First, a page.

Student Sidney Pratt with refugee family she cared for. Photo courtesy of Pratt.
By Quincey Taylor
You own a bakery. It is just you, your spouse, and your two children. Each night a threatening barrage of gunfire keeps you awake. Walking the streets has become too dangerous, even during daylight. Then, miracle of miracles, you and your family manage to escape the terrors and reach a different country. You leave behind most of your belongings and use most of your money on a flight. You are so grateful and happy to finally be safe, but to your dismay the troubles are not over. Rather than gunfire, now there is a seemingly infinite number of papers to fill out and questions to answer. They are extremely difficult for anyone to answer, let alone someone who has just gone through a traumatic experience. You do not know the language. You are suffering from crippling PTSD and depression. It seems like such a long road to travel before your life will be normal again.
This story is a sad reality for the millions of refugees all over the world. Each year, more people are displaced from their homes due to violence and tyranny. For nursing students everywhere, it is crucial to learn more about these populations that they will undoubtedly encounter. To prepare the students at BYU College of Nursing, associate teaching professor Debra Mills teaches a refugee and immigrant education course each winter semester. As part of their spring practicum in June, nine students attended the three day North American Refugee Health Conference in Portland. Students had their eyes opened to the many difficulties refugees encounter and how nurses, as health providers, can be sensitive to their needs.
The conference was open to anyone who wanted to learn how to help refugees in their community. Students mingled with social workers, refugee resource managers, mental health workers, psychiatrists, psychologists, researchers, physicians that work in refugee clinics, as well as refugees themselves. They heard inspiring speakers that had fled their own homes and come to the United States seeking refuge.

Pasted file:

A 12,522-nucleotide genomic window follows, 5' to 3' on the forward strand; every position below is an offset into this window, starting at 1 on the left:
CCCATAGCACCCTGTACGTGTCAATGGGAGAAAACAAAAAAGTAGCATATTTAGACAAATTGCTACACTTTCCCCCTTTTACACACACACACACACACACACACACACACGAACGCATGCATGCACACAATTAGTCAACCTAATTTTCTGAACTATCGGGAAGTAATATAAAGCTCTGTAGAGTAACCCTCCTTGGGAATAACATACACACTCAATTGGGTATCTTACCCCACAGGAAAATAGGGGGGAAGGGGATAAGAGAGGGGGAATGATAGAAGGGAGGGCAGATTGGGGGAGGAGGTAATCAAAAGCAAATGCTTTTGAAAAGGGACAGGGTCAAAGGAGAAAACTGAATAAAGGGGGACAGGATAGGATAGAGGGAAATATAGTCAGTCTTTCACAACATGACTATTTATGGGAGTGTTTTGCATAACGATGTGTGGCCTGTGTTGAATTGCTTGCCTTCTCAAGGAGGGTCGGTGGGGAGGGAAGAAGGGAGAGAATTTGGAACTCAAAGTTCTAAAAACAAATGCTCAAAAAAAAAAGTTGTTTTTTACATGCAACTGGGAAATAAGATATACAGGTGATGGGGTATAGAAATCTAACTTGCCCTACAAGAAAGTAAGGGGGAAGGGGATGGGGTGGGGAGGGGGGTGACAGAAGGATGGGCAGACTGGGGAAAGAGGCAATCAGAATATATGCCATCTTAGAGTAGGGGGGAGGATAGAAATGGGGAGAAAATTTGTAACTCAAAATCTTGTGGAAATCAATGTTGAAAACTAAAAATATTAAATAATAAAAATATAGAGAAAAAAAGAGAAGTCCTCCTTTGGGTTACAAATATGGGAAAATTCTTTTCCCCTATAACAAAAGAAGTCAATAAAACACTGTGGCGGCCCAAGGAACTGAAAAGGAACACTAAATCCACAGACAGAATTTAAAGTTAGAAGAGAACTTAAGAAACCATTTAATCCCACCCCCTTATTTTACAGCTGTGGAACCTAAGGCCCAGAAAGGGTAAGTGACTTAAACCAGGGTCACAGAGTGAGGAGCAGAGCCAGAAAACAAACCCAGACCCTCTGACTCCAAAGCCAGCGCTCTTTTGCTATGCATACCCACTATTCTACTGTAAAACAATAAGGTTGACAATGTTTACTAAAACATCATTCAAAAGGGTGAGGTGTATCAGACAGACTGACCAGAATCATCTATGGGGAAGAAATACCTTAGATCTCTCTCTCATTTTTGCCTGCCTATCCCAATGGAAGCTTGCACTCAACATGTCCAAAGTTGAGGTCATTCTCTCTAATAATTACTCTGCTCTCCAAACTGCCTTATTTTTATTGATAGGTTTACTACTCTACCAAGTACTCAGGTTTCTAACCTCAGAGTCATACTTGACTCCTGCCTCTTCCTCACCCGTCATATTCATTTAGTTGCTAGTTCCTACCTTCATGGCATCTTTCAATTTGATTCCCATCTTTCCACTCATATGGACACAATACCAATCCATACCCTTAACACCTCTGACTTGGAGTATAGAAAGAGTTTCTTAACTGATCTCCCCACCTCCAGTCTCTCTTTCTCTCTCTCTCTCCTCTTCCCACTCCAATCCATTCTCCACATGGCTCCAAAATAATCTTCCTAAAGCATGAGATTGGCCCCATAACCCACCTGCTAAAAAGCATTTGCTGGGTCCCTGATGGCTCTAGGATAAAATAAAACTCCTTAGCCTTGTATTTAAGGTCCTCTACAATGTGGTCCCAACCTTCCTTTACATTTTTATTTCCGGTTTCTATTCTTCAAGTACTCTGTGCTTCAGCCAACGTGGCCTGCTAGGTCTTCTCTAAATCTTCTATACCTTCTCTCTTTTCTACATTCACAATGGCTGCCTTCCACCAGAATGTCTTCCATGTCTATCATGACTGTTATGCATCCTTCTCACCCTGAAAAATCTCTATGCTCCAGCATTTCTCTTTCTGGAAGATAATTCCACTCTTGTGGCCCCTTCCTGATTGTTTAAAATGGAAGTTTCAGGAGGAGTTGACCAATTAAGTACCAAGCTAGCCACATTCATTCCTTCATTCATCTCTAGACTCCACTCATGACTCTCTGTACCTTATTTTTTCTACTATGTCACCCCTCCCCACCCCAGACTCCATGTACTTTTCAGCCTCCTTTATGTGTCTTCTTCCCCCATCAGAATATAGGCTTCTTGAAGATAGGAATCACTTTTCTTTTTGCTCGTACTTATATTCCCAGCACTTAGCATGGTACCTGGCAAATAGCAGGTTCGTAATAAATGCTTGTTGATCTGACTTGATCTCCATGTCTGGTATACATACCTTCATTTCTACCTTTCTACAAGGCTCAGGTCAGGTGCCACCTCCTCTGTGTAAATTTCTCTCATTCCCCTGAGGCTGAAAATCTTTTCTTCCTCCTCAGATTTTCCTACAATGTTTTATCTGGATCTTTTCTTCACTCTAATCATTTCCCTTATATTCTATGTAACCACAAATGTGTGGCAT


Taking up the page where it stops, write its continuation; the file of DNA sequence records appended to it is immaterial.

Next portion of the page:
Nurses need to have their horizons widened and be aware of the cultural differences that they might encounter in the medical field. For example, if a woman from Sudan comes to the hospital to be treated, a male nurse cannot treat her because that is against her cultural beliefs. Mills commented on the experience, “We need, if we’re going to be healthcare providers, an understanding that not everybody has the same way of dealing with health, of dealing with illness.” She added, “It’s amazing to see how similar we all are. Everyone is one of God’s children. Some of our brothers and sisters, by no choice of their own, suffer violence, tyranny, lack of food, lack of resources, lack of shelter. We need to help them.”
Refugees face a multitude of challenges upon entering a new country. They must find a job without knowing the national language. They might have previous injuries or illnesses. Maybe they came from a country with free healthcare, but now they are expected to pay for it. Children learn the language much faster than their parents and often become the translator, taking on a bigger responsibility than their age usually permits. Families often feel that they have lost their culture. In some cases, they do not want to be here, but for safety reasons they have been uprooted to a foreign land they do not identify with.
Sidney Pratt, a student who attended the conference, described it by saying, “Not only did it show the many different options of resources we have but it also showed me a sliver of what a refugee has to go through to come over to the United States. Knowing this helps nurses to better treat patients in a holistic manner.” Students who sign up for the course get to experience foreign foods, clothing, traditions, as well as help a local refugee family. Mills thought the experience was extremely valuable for her pupils and hopes to return to the conference next year.